Reading Into Diversity Issues: Join Our Virtual Book Club
Created by DEI Program Manager Meghan Jordan, the book club will “serve as a safe space to not only discuss literature,” she says, “but issues of race, equity and social justice, as well."
Calling all bookworms! Utica College’s Division of Diversity, Equity, and Inclusion is inviting UC alumni to join the conversation as part of DEI’s newly formed virtual book club. Created by DEI Program Manager Meghan Jordan, the book club will “serve as a safe space to not only discuss literature,” she says, “but issues of race, equity and social justice, as well." We talked with Meghan to learn more.
What motivated you to start this book club?
My background is in British Literature, and I taught as a faculty member for a number of years before coming to UC, so starting a book club seemed like a pretty natural tradition for me to continue on campus. I think reading and discussing literature brings people together and can highlight pressing contemporary or historical issues in ways that may seem "safer" or easier to talk about.
What can alumni expect if they join?
Unlike a more traditional book club, I want this club to be fairly flexible and informal. Participants can join a discussion, even if they haven't started or finished the book, and they can join at any time. I've been sending resources and guided questions to anyone who registers so that participants have some more information as they read to focus their attention. Anyone can join too! Community members, as well as alumni, students, faculty, and staff are all welcome. While we often think of reading as a private act, a book club allows participants to create a meaningful shared experience of reading, much as one would have in a classroom - only this is a classroom where there are no expectations and no grades.
The first book selection is The Round House by Louise Erdrich. What made you choose this novel?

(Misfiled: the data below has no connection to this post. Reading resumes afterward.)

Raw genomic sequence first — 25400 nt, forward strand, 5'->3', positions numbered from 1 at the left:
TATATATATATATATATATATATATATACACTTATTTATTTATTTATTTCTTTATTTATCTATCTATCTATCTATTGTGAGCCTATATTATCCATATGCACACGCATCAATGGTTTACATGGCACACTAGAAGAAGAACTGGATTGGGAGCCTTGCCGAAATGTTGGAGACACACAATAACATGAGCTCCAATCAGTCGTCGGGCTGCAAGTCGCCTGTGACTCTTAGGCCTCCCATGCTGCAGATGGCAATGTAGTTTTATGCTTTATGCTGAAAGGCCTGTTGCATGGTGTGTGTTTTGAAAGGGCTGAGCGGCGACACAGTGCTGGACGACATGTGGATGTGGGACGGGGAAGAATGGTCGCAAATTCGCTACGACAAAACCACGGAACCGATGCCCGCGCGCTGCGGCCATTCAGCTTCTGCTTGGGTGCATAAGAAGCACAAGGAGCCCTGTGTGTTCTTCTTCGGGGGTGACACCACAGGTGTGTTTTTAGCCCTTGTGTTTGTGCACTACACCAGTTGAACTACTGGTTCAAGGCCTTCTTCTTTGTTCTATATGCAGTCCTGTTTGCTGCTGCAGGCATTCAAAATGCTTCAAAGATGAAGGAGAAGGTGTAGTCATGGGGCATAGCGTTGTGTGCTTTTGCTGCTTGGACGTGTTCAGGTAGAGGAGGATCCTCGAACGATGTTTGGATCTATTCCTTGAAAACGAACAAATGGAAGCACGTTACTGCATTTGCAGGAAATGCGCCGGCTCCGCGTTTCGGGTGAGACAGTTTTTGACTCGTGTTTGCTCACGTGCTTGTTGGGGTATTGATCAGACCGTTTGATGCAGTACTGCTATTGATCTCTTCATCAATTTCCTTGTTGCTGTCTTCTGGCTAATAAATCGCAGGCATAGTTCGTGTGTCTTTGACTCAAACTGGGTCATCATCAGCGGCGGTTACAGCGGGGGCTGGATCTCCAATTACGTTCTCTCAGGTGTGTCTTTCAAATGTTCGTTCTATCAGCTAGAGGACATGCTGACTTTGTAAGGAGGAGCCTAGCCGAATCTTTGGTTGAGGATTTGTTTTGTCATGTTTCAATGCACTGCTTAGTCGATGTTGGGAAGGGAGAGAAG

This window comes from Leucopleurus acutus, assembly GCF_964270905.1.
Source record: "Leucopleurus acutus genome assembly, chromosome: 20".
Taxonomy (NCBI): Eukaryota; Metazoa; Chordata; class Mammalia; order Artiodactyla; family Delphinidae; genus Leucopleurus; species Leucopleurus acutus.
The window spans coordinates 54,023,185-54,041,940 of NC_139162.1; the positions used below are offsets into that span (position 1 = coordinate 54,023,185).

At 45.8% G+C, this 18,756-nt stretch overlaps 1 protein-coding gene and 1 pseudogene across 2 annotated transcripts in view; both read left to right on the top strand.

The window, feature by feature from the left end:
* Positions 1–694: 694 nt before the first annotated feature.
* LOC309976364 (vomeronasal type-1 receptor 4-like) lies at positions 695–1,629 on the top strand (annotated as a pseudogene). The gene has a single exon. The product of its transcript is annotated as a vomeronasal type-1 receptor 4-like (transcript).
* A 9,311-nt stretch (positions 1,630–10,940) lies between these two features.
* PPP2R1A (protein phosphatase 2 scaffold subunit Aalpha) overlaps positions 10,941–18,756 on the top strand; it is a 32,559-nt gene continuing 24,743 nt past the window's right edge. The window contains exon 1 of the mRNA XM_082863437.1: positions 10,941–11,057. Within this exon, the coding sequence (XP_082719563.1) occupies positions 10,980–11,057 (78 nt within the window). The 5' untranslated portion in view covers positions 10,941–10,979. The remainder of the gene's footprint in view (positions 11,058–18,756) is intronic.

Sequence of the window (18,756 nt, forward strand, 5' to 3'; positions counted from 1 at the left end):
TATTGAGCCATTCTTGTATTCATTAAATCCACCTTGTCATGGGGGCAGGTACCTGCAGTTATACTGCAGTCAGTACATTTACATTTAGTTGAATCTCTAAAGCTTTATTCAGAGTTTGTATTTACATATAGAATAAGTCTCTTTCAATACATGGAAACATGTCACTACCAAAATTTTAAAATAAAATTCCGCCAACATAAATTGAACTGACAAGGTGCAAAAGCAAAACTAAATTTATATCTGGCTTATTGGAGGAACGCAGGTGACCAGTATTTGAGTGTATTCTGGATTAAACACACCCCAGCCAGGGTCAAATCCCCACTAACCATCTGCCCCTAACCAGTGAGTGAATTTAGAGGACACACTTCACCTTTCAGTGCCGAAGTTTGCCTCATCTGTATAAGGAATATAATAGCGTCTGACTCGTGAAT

I wanted to pick texts that spoke to a range of different identities, and indigenous issues have such a rich, tragic history here in the Mohawk Valley. The Round House is about a woman who is sexually assaulted on a reservation, but because of tribal law, her assailant cannot be prosecuted. This is a timely issue, and one most people don’t know much about. I am always happy to read "outside my comfort zone," so I hope this pick encourages others to do the same. For me, this means reading something that may make me uncomfortable or bring me to tears, but will ultimately expand my ability to relate to others and understand an issue from someone else's perspective.
What do you hope participants take away from this experience?
I hope participants take away a sense of community and camaraderie. I hope people make new friends, and I hope our discussions continue long after we've finished reading. I also hope that participants continue to read these authors and expand their home libraries and teaching archives. And I hope they'll come back next year!
To learn more about the Utica College DEI book club or to join virtually, visit: utica.edu/diversity/dei-book-club
—Leah Easton '24
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